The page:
The Arizona summertime temperatures have finally arrived and those 110-degree days make it difficult to be out in that midday sun.
Roosevelt Lake, at an elevation of 2,100 feet, can be a real scorcher for anglers trying to spend a day fishing for bass. This is the time of year when local bass enthusiasts change their strategy and wait for that afternoon sun to sink below Four Peaks before they launch at Cholla.
In the reduced light after sunset and the first couple of hours of darkness, bass and other fish increase their feeding activity. They tend to move to shallower water in pursuit of baitfish and crawdads which are their main food supply.
The last hour of daylight can be a great topwater bite if one can locate those huge schools of shad that are being attacked by marauding bass on the prowl for their next meal. The key is to watch for the feeding frenzy and cast a Pop-R, Gunfish or Rico to that location. Then, get ready for the explosion as that bait is inhaled by a predatory bass.
Main lake points as well as secondary points at the mouth of a cove should be the target areas, because these structures have shallow feeding areas with quick escape routes to deeper water. It is common at this time of year to observe bass boats significantly offshore where they have found a shallow water extended point or hump that is holding a school of hungry largemouths.
If the fish are not feeding on the surface, these anglers have switched their tactics to a deeper water pattern called a Carolina rig.
The target area with this technique might be 15 to 30 feet, where the bait is slowly moved along the rocky structure in hopes of enticing a hungry bass. Because of the deeper depths a three-quarter or one-ounce slip sinker may be needed to get that soft bait into the fish zone quicker.
An excellent soft plastic bait for this deep water technique would be a Berkley power worm or lizard in a darker color like green pumpkin or motor oil.
The Berkley baits have a scent attractor which actually increases the time a bass will hold the soft plastic which helps in catching more fish. Fishermen who are willing to experiment with size and color can find the perfect pattern which may work for most of the summer months.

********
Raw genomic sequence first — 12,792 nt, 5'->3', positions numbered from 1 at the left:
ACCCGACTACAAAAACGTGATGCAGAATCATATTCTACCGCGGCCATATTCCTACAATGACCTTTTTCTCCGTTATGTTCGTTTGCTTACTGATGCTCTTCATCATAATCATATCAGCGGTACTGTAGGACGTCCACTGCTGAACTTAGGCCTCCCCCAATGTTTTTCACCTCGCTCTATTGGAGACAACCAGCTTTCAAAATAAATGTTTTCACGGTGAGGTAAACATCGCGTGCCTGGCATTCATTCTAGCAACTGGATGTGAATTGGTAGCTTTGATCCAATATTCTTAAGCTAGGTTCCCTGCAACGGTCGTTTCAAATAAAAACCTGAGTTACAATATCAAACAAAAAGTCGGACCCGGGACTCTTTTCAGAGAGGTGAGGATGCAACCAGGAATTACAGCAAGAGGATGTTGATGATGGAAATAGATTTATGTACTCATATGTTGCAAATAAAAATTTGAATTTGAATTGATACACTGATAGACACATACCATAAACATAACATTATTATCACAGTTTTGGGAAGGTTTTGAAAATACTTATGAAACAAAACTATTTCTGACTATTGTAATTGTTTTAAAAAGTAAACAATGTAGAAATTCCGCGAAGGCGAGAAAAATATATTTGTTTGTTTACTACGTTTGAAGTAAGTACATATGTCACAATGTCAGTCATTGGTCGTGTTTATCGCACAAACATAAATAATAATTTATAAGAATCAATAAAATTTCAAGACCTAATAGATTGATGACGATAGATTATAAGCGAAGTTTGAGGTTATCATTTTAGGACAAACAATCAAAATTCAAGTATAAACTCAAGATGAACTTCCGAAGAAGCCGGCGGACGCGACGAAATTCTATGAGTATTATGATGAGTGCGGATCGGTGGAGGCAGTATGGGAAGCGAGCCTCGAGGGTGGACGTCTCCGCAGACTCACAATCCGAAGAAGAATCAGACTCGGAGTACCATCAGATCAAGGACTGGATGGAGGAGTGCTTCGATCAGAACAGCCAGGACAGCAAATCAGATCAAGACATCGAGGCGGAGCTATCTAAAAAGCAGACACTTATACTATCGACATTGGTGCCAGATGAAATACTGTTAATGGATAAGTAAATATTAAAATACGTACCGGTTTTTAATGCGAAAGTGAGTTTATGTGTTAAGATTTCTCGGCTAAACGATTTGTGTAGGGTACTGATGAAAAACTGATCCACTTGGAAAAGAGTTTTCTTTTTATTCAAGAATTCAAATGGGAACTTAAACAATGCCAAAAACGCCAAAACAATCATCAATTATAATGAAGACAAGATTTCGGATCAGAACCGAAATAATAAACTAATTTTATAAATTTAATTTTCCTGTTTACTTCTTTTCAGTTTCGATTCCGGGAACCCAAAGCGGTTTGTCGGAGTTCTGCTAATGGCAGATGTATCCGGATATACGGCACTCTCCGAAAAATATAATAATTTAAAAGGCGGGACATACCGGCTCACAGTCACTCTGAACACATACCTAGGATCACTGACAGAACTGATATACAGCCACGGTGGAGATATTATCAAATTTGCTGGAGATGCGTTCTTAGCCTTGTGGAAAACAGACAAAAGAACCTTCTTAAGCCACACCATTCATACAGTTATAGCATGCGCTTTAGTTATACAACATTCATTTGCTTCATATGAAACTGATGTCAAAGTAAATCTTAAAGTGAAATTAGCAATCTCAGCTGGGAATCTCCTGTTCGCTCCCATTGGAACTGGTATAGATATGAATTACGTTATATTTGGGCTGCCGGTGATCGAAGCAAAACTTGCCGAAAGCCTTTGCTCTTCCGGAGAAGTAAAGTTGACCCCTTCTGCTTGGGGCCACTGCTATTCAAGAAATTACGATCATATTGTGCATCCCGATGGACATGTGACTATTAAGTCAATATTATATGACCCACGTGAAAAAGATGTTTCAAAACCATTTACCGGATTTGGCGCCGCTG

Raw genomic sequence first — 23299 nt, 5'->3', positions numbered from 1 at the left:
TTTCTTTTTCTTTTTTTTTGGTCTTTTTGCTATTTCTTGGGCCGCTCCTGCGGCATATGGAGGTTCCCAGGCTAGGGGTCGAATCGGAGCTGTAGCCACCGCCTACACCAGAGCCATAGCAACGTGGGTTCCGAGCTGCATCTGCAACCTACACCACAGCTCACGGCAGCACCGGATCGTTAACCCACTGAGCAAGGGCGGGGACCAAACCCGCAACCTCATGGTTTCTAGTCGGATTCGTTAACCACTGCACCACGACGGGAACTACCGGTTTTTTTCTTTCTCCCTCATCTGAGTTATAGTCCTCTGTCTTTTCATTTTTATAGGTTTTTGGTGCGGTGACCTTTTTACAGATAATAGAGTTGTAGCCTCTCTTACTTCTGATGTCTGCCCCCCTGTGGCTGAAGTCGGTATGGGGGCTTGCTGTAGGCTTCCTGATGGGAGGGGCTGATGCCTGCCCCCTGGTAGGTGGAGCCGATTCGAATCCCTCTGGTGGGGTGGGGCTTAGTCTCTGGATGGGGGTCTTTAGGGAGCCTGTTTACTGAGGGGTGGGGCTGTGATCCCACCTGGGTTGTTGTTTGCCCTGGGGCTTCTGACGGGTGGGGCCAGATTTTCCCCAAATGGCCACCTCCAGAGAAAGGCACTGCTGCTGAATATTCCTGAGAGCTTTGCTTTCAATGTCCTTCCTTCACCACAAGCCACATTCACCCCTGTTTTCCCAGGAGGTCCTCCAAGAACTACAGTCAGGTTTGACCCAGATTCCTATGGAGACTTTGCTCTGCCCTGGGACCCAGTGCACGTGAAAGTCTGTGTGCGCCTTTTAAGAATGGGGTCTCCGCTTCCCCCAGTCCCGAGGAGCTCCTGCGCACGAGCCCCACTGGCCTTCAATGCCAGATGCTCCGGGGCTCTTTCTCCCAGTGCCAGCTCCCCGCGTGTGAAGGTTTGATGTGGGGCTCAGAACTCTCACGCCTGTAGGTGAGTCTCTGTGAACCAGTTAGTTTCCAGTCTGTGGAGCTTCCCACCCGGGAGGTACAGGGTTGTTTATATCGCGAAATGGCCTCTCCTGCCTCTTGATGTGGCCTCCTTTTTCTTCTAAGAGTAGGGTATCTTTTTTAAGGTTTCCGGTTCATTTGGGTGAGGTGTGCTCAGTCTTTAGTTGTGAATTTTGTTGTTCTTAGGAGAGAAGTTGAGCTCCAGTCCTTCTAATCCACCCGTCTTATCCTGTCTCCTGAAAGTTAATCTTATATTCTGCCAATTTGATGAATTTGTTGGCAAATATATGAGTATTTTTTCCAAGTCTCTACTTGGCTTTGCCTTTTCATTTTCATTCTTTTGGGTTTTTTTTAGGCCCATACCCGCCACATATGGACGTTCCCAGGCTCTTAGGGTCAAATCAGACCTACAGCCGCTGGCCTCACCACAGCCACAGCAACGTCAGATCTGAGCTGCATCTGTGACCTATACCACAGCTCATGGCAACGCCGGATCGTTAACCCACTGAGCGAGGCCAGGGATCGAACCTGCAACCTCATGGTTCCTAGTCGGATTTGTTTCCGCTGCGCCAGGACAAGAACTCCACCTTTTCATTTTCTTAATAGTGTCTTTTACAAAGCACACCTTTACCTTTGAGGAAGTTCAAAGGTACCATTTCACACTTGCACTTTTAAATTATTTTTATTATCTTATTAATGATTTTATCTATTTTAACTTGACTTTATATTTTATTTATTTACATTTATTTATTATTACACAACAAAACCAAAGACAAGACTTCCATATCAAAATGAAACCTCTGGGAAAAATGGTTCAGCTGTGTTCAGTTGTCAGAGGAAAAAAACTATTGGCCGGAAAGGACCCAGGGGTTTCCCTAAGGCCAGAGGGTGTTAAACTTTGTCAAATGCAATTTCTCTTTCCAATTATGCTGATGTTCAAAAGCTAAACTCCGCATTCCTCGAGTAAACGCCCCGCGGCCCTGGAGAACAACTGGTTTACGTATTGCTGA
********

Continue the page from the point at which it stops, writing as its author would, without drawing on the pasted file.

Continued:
Local Tonto Basin angler, Bill Kile, prefers the drop-shotting technique with a medium weight and action spinning rod which makes for a greater sensitivity that helps in catching summertime bass.
Bill’s favorite baits for drop-shotting are Robo worms, and he stated, “with the deep water bite, color may not be as important as finding that right main lake point where the fish are located.”
Keep in mind, that bigger baits tend to catch bigger fish and that also pertains to the summer months when going deep may be the best angling advice for plenty of bass fishing action. The Carolina rig and the drop-shot are highly effective for that after dark trip when you are trying to beat the heat of those unbearable desert daytime temperatures!
For an up to the minute fishing forecast, it is always a good idea to stop by one of the Tonto Basin tackle and bait stores where they can give you the expertise that will make that next trip more productive in catching hot weather bass on Roosevelt Lake. Highway 188 Tackle at 479-2535 or The Tackle Box at 479-2108 both have a pro staff that can provide excellent advice and maybe that special tip so the big one does not get away.
Both stores also have additional information on local bass club competitions which are going on during the summer months on Tuesday and Saturday evenings.
Hook up that bass boat, join in the fun on Tuesday evenings, and head to Roosevelt Lake for some friendly bass fishing competition.
“See you on the water” and enjoy the Arizona outdoors, God’s creation.